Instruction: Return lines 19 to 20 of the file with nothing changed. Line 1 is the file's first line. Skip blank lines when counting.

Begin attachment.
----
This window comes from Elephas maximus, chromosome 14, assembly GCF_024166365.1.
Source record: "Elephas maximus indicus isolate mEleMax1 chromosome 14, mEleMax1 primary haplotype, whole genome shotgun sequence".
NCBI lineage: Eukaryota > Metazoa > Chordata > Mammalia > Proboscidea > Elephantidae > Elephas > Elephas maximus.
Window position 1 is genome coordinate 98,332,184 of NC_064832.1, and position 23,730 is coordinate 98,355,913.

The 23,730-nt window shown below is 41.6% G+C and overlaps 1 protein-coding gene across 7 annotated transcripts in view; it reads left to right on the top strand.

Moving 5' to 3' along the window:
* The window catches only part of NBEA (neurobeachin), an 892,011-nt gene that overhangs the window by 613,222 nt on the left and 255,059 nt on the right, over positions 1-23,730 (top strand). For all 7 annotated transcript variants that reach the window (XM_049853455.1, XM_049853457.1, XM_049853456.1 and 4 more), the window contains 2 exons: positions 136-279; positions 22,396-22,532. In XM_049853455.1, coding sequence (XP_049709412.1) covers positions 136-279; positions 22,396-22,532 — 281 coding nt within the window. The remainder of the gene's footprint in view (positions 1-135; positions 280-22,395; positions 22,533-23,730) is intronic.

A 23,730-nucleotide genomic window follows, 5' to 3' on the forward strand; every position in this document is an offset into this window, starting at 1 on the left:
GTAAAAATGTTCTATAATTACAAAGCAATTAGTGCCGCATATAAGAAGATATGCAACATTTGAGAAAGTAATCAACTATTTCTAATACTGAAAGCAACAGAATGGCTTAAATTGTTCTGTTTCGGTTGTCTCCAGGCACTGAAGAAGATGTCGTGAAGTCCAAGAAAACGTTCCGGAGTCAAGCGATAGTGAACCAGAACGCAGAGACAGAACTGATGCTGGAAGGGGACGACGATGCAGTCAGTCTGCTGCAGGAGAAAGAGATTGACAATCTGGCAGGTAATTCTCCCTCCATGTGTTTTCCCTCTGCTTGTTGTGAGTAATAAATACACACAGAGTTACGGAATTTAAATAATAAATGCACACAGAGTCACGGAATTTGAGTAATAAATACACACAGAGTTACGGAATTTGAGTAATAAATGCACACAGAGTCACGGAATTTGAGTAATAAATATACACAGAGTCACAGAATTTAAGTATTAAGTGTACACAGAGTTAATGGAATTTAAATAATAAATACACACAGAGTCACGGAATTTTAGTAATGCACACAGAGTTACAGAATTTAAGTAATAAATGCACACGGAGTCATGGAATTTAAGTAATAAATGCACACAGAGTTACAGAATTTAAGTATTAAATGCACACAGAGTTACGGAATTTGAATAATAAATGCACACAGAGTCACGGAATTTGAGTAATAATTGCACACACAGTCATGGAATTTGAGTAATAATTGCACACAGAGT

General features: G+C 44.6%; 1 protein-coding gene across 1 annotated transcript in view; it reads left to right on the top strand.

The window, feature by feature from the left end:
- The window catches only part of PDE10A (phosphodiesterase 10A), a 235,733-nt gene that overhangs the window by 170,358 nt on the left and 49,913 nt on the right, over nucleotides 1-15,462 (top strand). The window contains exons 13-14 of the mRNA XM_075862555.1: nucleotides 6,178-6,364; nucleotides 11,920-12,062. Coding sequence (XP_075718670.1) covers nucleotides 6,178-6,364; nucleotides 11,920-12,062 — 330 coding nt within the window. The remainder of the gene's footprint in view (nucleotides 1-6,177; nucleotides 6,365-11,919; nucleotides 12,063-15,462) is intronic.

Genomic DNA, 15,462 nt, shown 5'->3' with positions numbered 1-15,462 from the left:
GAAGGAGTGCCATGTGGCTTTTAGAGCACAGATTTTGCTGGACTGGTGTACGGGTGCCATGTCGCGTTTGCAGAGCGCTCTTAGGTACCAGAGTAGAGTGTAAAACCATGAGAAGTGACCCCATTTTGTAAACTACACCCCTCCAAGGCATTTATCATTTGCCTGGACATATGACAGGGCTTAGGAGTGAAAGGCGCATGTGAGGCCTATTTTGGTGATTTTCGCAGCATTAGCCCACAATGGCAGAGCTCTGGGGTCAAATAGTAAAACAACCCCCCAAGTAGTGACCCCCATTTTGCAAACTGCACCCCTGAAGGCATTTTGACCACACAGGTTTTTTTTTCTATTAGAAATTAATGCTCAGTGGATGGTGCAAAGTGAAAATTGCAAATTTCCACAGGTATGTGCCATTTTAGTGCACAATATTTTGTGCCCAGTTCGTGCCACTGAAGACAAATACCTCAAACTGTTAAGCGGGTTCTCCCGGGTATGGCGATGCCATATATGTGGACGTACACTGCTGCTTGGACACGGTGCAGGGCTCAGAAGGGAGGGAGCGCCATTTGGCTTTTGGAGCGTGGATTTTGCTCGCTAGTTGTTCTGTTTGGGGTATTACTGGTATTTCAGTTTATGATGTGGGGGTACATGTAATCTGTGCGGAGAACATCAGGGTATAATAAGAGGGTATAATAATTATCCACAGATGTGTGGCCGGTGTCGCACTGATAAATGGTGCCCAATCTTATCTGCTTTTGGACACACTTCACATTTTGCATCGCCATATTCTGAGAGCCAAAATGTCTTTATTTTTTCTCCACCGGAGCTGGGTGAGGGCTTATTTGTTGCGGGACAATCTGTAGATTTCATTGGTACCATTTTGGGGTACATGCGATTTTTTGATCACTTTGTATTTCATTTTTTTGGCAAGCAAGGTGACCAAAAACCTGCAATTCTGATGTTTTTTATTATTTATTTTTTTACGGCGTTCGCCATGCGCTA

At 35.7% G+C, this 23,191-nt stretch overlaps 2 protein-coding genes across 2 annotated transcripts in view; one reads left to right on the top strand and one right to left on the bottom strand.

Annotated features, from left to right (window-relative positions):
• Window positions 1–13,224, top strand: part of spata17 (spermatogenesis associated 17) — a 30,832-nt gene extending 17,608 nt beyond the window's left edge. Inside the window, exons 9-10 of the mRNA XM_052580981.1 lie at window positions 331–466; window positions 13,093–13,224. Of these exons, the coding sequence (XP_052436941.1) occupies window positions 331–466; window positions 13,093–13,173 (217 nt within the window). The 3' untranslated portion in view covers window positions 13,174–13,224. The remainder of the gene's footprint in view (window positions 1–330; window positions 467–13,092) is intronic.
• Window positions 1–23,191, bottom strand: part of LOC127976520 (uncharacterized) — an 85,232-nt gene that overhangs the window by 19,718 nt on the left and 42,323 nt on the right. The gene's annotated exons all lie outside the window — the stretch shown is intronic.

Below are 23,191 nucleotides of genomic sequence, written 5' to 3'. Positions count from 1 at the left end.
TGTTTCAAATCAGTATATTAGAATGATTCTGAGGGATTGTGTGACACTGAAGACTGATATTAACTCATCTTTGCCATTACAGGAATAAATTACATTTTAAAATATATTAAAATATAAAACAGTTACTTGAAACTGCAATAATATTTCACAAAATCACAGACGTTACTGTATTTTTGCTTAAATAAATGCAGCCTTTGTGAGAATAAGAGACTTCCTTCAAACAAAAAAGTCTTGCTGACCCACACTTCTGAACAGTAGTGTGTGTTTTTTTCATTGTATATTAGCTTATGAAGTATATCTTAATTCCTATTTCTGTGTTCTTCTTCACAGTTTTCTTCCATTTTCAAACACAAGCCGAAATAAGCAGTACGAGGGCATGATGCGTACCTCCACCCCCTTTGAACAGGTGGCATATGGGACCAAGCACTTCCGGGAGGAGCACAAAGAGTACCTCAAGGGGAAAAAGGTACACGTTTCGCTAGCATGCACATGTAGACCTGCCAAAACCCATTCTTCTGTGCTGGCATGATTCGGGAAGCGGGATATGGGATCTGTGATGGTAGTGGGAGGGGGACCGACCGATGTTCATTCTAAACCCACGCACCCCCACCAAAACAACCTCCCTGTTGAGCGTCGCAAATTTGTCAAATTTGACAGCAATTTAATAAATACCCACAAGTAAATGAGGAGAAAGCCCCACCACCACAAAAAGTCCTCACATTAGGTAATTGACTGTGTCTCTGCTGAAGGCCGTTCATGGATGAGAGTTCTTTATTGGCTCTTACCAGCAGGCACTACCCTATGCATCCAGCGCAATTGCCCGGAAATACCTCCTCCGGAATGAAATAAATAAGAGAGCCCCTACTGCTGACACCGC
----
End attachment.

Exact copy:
Below are 23,191 nucleotides of genomic sequence, written 5' to 3'. Positions count from 1 at the left end.
TGTTTCAAATCAGTATATTAGAATGATTCTGAGGGATTGTGTGACACTGAAGACTGATATTAACTCATCTTTGCCATTACAGGAATAAATTACATTTTAAAATATATTAAAATATAAAACAGTTACTTGAAACTGCAATAATATTTCACAAAATCACAGACGTTACTGTATTTTTGCTTAAATAAATGCAGCCTTTGTGAGAATAAGAGACTTCCTTCAAACAAAAAAGTCTTGCTGACCCACACTTCTGAACAGTAGTGTGTGTTTTTTTCATTGTATATTAGCTTATGAAGTATATCTTAATTCCTATTTCTGTGTTCTTCTTCACAGTTTTCTTCCATTTTCAAACACAAGCCGAAATAAGCAGTACGAGGGCATGATGCGTACCTCCACCCCCTTTGAACAGGTGGCATATGGGACCAAGCACTTCCGGGAGGAGCACAAAGAGTACCTCAAGGGGAAAAAGGTACACGTTTCGCTAGCATGCACATGTAGACCTGCCAAAACCCATTCTTCTGTGCTGGCATGATTCGGGAAGCGGGATATGGGATCTGTGATGGTAGTGGGAGGGGGACCGACCGATGTTCATTCTAAACCCACGCACCCCCACCAAAACAACCTCCCTGTTGAGCGTCGCAAATTTGTCAAATTTGACAGCAATTTAATAAATACCCACAAGTAAATGAGGAGAAAGCCCCACCACCACAAAAAGTCCTCACATTAGGTAATTGACTGTGTCTCTGCTGAAGGCCGTTCATGGATGAGAGTTCTTTATTGGCTCTTACCAGCAGGCACTACCCTATGCATCCAGCGCAATTGCCCGGAAATACCTCCTCCGGAATGAAATAAATAAGAGAGCCCCTACTGCTGACACCGC